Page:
WAS THIS PATIENT’S WRINKLED RETINA RECURRENT?
A 70-YEAR-OLD Caucasian female with a history of macular surgery for a “wrinkle” in her retina OS, a few years ago, presented for a routine eye exam with no visual complaints.
She had cataract surgery and no significant medical history.
On examination, her VAs were 20/25 OD and 20/30 OS, and pupils were equally round with no afferent pupillary defect. Anterior segment exam was unremarkable OU.
Dilated fundus exam revealed a posterior vitreous detachment (PVD) OU and an epiretinal membrane (ERM) in the macula OS, which was confirmed by SD-OCT and showed no associated complications, such as cystoid macular edema or macular hole formation. OD was unremarkable.
Was this patient’s ERM recurrent?
Here, I provide an overview of ERMs, their classification, clinical signs/symptoms, the devices that can aid in their diagnosis, how to best manage them and the answer to the question above.
ERM, also called cellophane maculopathy, macular pucker, surface-wrinkling retinopathy, epiretinal gliosis and premacular fibrosis, is a common finding in people age 50 and older. In fact, an estimated 30 million older people in the United States have an ERM in at least one eye, according to the Transactions of the American Ophthalmological Society. In addition, ERMs are bilateral in approximately 10% to 20% of patients, according to the Journal of Ophthalmology, so careful examination of the fellow eye is recommended.
The condition is a vitreomacular interface disorder, commonly caused by a PVD, and has the potential to cause sight-threatening complications, such as vitreomacular traction, macular hole formation or cystoid macular edema.
The ERM is classified as either idiopathic, due to PVD, or secondary from retinal tears or detachments, retinal vascular diseases (including diabetic retinopathy or retinal vein occlusion), ocular surgery, blunt force trauma or intraocular inflammation. Compared with an idiopathic ERM, secondary ERMs tend to occur in patients younger than age 50 and are associated with worse VAs.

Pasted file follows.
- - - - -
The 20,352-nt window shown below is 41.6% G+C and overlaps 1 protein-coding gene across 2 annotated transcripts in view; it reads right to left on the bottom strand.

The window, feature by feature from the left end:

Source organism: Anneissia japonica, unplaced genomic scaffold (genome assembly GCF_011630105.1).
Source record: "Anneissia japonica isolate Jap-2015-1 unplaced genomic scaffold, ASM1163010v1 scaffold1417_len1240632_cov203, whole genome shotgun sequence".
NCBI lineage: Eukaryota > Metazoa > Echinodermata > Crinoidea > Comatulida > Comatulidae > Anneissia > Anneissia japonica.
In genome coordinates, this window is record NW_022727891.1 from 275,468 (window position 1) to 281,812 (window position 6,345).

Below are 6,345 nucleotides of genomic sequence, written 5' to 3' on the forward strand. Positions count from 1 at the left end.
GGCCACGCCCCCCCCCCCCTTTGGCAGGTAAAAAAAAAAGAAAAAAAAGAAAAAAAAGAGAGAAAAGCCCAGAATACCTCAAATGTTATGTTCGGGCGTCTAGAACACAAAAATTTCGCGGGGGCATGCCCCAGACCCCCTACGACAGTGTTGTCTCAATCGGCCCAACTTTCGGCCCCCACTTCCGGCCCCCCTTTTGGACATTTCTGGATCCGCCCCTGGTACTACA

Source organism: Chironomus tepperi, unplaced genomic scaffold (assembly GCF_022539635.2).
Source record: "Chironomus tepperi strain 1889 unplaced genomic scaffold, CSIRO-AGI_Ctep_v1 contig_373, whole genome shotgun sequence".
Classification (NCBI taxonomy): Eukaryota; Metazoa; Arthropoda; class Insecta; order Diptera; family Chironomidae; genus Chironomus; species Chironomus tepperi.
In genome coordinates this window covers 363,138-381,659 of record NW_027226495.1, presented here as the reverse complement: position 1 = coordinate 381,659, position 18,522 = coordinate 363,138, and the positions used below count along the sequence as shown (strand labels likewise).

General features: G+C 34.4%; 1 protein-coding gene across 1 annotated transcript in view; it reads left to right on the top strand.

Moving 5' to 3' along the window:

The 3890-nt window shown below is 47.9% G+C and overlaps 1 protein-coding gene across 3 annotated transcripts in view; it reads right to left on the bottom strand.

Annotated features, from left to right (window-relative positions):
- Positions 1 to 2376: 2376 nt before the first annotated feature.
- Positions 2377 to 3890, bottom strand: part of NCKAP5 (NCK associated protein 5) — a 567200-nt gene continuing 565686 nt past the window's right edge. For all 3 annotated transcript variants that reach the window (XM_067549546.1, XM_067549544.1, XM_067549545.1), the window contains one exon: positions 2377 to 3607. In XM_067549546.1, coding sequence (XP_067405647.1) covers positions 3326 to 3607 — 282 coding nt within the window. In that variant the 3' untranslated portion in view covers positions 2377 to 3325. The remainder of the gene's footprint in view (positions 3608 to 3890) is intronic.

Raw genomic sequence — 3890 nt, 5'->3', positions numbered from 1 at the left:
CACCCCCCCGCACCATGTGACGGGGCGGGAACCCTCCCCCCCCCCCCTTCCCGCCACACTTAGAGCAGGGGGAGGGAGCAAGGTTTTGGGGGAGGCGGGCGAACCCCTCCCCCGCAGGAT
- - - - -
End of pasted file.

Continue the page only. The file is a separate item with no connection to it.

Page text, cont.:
The early form of an ERM, or cellophane maculopathy, is observed as a thin, transparent membrane overlying the macula. Specifically, it appears as a glistening reflex, or sheen, on the inner surface of the retina. As the macula is not distorted with the early form, vision is not affected. Therefore, cellophane maculopathy can be an incidental finding on routine clinical examination.
As the membrane thickens and contracts, there is an appearance of superficial retinal folds or traction lines, known as macular pucker, surface-wrinkling retinopathy, epiretinal gliosis or premacular fibrosis. These appear as semi-translucent membranes that obscure and distort the underlying retina, resulting in decreased vision, micropsia, photopsia, metamorphopsia and loss of central vision. In severe cases, complications, such as retinal hemorrhages, exudates, vascular tortuosity or dilation, macular edema, macular pseudoholes or full-thickness macular holes (FTMH), can occur, resulting in further visual impairment.